Entrepreneurs Driving the Circular Economy – Opportunities and Challenges
Organizer: Janine Elliott, Sr. Program Officer, VentureWell, Hadley, MA, USA
The GC&E community often demonstrates a more applied mindset than other sciences; after all, a concern for environmental systems led most us to the field of green chemistry because we understand the resources used in production and toxins released at disposal. However, this level of systems thinking has not necessarily been applied to the other systems involved in translating an innovation out of the lab and into the market.
This symposium sits at the nexus of translating chemistry research to product development, entrepreneurship/intrapreneurship, and circular economy: root challenges are many, and solutions abound. Topics will span the innovation pipeline, from the classroom to commercialization. For example:
- What curricula are available that leverage Design and/or Systems Thinking for the chemical sciences? What can be learned from the co-working and maker movement to be applied to “molecular makerspaces”?
- How might innovators think more strategically in early stages about industry analysis, and design with an eager end-customer in mind? How might they redesign the value chain instead of optimizing for a single part?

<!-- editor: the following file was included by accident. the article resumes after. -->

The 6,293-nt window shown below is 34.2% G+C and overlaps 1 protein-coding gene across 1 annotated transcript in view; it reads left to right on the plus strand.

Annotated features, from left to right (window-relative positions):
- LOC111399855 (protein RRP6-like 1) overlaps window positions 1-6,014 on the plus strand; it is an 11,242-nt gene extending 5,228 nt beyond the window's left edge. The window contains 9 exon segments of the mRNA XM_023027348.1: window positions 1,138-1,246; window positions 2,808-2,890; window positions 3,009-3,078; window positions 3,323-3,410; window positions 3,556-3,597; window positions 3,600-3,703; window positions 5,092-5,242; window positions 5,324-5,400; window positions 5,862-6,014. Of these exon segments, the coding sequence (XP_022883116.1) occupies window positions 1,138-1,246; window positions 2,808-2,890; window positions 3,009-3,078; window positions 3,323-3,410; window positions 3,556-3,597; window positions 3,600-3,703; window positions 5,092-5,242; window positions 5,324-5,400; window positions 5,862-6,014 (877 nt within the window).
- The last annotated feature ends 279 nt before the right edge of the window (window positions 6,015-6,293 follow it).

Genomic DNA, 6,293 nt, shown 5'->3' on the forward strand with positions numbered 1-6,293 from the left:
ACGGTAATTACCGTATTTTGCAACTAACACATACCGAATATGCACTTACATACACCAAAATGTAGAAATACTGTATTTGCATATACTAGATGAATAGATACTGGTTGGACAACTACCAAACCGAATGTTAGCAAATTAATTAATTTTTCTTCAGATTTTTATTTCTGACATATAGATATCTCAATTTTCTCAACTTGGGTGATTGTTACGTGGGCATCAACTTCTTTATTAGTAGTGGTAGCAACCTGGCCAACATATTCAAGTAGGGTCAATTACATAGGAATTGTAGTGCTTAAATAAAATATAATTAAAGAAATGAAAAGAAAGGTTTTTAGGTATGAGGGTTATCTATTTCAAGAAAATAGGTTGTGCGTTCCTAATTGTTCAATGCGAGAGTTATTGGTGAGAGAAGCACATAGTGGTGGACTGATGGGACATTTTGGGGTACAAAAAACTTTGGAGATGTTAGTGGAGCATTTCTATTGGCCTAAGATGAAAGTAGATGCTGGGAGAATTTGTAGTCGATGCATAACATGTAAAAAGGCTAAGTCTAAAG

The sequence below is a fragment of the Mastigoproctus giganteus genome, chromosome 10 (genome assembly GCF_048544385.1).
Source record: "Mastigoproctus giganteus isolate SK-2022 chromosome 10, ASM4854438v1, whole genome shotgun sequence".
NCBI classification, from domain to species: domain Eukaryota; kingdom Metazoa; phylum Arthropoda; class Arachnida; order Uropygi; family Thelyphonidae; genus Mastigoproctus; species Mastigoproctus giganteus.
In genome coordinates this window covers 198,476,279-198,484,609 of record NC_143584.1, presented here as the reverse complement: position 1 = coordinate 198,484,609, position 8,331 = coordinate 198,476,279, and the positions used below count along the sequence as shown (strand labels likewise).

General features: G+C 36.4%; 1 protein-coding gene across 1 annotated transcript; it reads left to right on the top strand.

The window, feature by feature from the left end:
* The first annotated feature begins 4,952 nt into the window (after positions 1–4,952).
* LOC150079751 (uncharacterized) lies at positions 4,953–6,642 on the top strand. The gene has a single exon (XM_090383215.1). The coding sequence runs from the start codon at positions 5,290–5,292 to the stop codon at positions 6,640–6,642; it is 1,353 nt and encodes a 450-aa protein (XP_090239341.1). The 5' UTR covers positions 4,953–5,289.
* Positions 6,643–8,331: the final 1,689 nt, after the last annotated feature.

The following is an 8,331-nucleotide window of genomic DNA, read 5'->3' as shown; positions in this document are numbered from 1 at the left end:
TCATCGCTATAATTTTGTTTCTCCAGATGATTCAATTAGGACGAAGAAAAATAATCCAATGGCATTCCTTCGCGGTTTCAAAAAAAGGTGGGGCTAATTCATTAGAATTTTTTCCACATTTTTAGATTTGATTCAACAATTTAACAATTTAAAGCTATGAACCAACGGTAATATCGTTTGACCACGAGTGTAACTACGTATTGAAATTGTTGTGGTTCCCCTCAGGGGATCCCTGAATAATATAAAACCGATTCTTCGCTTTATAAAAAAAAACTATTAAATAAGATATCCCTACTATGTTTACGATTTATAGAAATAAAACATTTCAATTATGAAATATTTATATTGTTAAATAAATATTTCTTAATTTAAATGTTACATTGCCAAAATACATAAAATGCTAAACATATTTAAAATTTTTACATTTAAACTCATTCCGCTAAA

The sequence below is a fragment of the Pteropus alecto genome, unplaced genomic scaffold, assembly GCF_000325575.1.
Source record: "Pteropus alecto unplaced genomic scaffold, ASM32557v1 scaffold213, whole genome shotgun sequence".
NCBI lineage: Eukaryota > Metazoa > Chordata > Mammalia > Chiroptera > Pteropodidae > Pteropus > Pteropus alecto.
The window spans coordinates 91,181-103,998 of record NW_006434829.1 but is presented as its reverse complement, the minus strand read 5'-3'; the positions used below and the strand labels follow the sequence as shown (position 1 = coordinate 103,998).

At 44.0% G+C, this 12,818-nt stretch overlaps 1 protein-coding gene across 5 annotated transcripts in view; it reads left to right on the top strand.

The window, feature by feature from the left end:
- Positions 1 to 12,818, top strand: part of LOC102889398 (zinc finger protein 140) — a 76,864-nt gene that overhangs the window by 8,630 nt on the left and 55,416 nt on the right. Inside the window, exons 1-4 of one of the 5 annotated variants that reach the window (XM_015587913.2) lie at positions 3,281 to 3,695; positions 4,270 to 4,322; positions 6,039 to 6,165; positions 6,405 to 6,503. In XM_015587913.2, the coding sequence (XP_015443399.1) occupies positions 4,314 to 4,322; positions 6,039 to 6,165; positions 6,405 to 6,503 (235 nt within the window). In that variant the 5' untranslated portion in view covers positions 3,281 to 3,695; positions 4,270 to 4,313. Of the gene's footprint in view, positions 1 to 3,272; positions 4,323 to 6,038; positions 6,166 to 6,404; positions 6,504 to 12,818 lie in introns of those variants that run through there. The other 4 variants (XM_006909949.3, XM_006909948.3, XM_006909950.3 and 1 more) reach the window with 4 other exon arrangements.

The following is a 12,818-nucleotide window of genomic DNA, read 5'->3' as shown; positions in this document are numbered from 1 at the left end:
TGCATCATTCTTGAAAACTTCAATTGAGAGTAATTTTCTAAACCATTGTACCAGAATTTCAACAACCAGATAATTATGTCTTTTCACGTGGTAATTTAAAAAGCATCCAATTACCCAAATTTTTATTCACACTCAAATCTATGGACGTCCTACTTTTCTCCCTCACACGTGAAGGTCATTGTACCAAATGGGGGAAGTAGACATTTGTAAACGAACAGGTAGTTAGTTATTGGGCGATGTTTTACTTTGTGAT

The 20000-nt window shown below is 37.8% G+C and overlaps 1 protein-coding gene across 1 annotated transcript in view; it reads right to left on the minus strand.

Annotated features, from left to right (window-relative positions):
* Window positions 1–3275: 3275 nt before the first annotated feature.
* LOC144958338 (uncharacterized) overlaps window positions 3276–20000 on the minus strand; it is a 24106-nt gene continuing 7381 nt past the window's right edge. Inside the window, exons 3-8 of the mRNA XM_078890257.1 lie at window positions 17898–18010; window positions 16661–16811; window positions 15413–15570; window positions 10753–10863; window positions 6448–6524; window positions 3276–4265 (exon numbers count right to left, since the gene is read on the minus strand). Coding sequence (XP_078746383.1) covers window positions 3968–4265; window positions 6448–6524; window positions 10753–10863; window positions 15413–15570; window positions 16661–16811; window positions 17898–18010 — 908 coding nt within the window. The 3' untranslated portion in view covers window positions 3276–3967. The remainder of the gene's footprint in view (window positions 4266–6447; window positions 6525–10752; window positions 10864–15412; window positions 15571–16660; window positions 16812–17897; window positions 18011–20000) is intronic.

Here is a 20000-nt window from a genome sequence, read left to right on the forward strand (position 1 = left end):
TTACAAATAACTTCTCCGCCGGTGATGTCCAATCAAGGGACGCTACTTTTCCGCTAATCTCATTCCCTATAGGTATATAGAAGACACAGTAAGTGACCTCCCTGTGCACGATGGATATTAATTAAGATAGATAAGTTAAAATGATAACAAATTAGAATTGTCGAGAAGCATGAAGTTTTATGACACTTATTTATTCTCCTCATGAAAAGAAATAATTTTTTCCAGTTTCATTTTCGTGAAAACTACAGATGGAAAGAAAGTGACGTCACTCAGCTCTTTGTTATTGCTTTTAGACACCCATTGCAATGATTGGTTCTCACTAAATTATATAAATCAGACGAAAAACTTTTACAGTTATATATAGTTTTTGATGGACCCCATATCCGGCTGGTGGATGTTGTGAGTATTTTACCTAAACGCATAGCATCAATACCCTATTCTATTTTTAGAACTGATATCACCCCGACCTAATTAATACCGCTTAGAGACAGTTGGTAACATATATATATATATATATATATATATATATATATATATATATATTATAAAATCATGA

- Where have Lean Startup principles or other business methodologies succeeded, failed, or adapted as it applies to chemical innovations?
- What additional market or economic analysis is required for commercialization of an invention for the circular economy?
- Multi-billion dollar companies may be in a stronger position to embrace circular operations, so what are the opportunities and pitfalls for resource-strapped startups eager to utilize circular economy principles?
- What are the implications for their business models? Who is funding the “small fish,” and why?
Though only some of the GC&E attendees may ever decide to form a venture, the opportunities to see the “big picture” will inform more actionable research and empower students and faculty to think more strategically about the impact they would like to have on getting green chemistry out into the world.